Analysts say part of the challenge is the thinking that the agreement is a fully formed package that would be imposed on participating nations in a wholesome manner. On the contrary, as a recent conference on the subject that was hosted by the Institute of Advanced Legal Studies of the University of Lagos, agreements of this nature are only essentially framework documents, with the details being negotiated and filled in over the years by participating states. So it is only a take-off that is being consummated now and not a finality.

Genesis of the journey

Whatever its future developments would be however, the fact remains that the treaty is very well on the way to coming into force. And it is to the continent’s credit that so much has indeed been achieved within a record span of one year.

Indeed, the first practical shot at making the dream come true was registered on March 21 last year, when 44 of the 55 member-nations of the African Union had, during the 18th Extraordinary Session of the Assembly of AU Heads of State and Governments that was held in Kigali, Rwanda, signed the draft trade agreement.

Some of the other companion provisions of the treaty are already being worked on and they include the provisions on the free movement of business persons and investments, the African Free Skies Agreement, the Common African Passport and the continental single currency project.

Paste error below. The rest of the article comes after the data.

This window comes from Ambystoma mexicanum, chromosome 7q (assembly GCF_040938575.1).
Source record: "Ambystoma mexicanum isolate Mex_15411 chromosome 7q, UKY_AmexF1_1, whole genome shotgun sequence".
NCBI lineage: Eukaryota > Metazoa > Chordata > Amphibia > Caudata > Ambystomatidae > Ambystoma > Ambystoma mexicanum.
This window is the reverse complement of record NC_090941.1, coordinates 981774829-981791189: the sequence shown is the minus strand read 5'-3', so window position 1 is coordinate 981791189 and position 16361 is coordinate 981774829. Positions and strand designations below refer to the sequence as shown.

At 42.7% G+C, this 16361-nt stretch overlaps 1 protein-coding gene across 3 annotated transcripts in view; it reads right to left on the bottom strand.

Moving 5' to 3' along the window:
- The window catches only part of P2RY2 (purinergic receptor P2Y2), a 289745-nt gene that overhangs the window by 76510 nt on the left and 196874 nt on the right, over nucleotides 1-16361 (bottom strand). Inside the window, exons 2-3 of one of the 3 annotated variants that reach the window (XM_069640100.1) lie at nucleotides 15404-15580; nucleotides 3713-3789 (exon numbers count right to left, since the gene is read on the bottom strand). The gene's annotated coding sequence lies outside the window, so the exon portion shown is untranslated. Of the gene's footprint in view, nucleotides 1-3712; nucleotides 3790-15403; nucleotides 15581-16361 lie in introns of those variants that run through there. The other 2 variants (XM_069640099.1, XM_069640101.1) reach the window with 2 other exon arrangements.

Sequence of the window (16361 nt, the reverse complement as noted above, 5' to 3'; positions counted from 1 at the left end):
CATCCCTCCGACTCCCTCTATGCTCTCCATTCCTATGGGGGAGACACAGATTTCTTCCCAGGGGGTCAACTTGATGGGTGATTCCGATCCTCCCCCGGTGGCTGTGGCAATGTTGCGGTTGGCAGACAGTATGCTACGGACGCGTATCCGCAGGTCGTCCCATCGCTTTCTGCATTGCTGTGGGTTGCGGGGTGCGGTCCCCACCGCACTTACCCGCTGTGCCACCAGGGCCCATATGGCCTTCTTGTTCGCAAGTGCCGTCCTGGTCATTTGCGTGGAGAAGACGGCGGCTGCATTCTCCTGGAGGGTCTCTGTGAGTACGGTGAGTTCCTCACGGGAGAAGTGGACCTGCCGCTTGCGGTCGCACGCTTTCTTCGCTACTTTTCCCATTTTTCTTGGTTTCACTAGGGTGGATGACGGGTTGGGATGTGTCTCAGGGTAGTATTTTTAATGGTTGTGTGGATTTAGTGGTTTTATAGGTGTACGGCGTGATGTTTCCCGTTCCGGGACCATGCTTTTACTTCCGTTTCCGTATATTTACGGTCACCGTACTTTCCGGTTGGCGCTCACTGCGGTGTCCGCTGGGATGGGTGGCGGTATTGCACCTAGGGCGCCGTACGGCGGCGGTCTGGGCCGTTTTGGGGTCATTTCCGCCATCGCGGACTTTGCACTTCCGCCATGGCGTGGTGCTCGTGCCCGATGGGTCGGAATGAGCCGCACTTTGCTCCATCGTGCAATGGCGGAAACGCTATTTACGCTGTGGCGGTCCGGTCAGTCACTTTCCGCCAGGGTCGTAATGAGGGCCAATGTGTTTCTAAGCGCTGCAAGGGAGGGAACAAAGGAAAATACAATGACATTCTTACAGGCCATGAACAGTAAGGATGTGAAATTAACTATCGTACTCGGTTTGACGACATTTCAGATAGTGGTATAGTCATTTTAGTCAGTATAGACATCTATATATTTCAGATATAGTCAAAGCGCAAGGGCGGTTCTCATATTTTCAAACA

Back to Nigeria, the Federal Government has already indicated that it has completed its consultations with interest groups and gone on to commission impact assessment studies. What it says is left is for its team to finish writing its report for onward presentation to the President. For Enelamah, there is hope on the horizon that Nigeria may yet sign on to AfCFTA but that must not come at the expense of thorough assessment of the situation.

Analysts say that though Nigeria currently has the largest economy in Africa with a Gross Domestic Product (GDP) of $1.121 trillion as well as the largest population in the continent with some 200 million inhabitants, given the realities of globalization, the nation could really not constitute an island in itself, and as such must not communicate that it could really do otherwise.